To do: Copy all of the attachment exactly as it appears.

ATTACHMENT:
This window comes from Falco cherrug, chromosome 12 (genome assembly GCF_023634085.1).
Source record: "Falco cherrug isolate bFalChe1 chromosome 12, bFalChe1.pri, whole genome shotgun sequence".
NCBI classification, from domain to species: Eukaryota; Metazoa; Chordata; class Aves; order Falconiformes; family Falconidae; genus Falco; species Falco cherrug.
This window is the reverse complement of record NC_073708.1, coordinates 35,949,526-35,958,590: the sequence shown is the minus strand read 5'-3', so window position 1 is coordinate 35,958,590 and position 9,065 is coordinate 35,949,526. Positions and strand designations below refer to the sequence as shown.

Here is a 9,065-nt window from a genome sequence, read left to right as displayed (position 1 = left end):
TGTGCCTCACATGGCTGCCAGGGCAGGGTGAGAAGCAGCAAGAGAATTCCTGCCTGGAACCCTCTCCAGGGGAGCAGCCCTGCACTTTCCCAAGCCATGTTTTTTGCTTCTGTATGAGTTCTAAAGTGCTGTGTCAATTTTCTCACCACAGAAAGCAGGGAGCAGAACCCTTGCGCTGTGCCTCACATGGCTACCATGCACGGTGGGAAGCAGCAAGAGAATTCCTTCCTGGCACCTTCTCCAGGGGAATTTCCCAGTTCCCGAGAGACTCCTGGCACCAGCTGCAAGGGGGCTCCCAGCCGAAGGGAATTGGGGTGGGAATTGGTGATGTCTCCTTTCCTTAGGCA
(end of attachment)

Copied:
This window comes from Falco cherrug, chromosome 12 (genome assembly GCF_023634085.1).
Source record: "Falco cherrug isolate bFalChe1 chromosome 12, bFalChe1.pri, whole genome shotgun sequence".
NCBI classification, from domain to species: Eukaryota; Metazoa; Chordata; class Aves; order Falconiformes; family Falconidae; genus Falco; species Falco cherrug.
This window is the reverse complement of record NC_073708.1, coordinates 35,949,526-35,958,590: the sequence shown is the minus strand read 5'-3', so window position 1 is coordinate 35,958,590 and position 9,065 is coordinate 35,949,526. Positions and strand designations below refer to the sequence as shown.

Here is a 9,065-nt window from a genome sequence, read left to right as displayed (position 1 = left end):
TGTGCCTCACATGGCTGCCAGGGCAGGGTGAGAAGCAGCAAGAGAATTCCTGCCTGGAACCCTCTCCAGGGGAGCAGCCCTGCACTTTCCCAAGCCATGTTTTTTGCTTCTGTATGAGTTCTAAAGTGCTGTGTCAATTTTCTCACCACAGAAAGCAGGGAGCAGAACCCTTGCGCTGTGCCTCACATGGCTACCATGCACGGTGGGAAGCAGCAAGAGAATTCCTTCCTGGCACCTTCTCCAGGGGAATTTCCCAGTTCCCGAGAGACTCCTGGCACCAGCTGCAAGGGGGCTCCCAGCCGAAGGGAATTGGGGTGGGAATTGGTGATGTCTCCTTTCCTTAGGCA